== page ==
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G & J

Avoid Costly Property Investment Mistakes

We all know that the Auckland property market is very expensive, with house prices having increased at rates significantly faster than the inflation rate. We also know that from recent sales figures the average property sale price seems to have fallen slightly. We also know that the number of listings has declined from the peak. It had been great for Auckland property owners as their wealth increased whilst effectively doing nothing but paying the mortgage.

We also know, that there are no accurate statistics for the number of homes being built in Auckland. A figure of around 6,800 is being touted, but that doesn’t necessarily take into account multiple dwellings such as a townhouse development on a section. Only one dwelling may show on the council statistics yet in reality there may be two or more dwellings that share some common walls.

Investors tend to use the increased value of property they already own as security to borrow more at historically low interest rates. It is all too easy in a hyped-up property market to make terrible investment mistakes. The problem is, the mistakes will only become evident when the property market cools, which it will inevitably do.

If buying an investment property, the economics of the deal need to be a key driver. If the economics don’t stack up, then it should be a simple decision to not buy, and move onto another potential property.

Some properties are great investments; some are not. Successful investors know how to spot the good ones. When the market is going mad, it is easy to make rash decisions which will prove costly later.

Investing in property requires many different skills sets and thorough research. Understanding the financial aspects, including tax implications, is critical. Returns from property come from both capital gain and net income. There is also a fundamental question that you should ask yourself. Do you really want to be a landlord and subject yourself to all the stress and worry of dealing with tenants? What happens if the government changes the tax rules on property?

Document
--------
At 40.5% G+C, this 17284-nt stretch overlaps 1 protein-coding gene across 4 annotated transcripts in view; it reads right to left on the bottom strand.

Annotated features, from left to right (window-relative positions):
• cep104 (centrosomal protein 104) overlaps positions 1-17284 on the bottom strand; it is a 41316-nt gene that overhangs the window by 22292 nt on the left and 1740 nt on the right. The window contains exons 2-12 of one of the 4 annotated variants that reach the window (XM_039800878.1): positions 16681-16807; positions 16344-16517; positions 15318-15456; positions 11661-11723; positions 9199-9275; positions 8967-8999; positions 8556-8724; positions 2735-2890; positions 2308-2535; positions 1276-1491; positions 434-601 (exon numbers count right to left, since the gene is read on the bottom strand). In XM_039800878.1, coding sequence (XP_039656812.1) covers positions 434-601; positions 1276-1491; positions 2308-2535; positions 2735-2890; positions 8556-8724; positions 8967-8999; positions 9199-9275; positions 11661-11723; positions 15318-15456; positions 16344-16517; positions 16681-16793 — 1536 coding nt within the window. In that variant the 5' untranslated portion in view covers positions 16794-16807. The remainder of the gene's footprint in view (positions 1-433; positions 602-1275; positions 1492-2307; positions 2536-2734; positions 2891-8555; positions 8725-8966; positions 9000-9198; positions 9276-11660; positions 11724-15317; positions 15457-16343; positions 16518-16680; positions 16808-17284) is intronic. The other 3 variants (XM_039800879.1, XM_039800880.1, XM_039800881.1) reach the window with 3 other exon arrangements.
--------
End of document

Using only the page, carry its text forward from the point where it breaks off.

The key is to find a property that will provide capital gain as well as sufficient rental income to cover borrowing costs, rates, insurance, property management fees and maintenance. It can be far too easy to underestimate these costs. Occupancy rates can also be seriously underestimated.

If you are planning on investing in property, read as much as you can on the subject. Join your local Property Investors’ Association, attend meetings and get to know other investors. Find out who you can go to for expert advice on the financial, tax and legal aspects of investing. Select a geographic area to focus on based on future expected demand.

Before you buy, do your calculations on price, rental income and expenses, including any renovation costs, so you know what the financial implications will be. Above all, err on the side of caution, as the wrong buy decision could prove to be very costly mistake, both financially and emotionally.


Steven Barton (FSP 32663) and Susan Pascoe Barton (FSP 32382) are Certified Financial Planners and Authorised Financial Advisers.  Their initial disclosure statements are available free of charge by contacting them on (07) 3060080 or they can be downloaded from www.pascoebarton.co.nz. This column is general in nature and should not be regarded as personalised investment advice.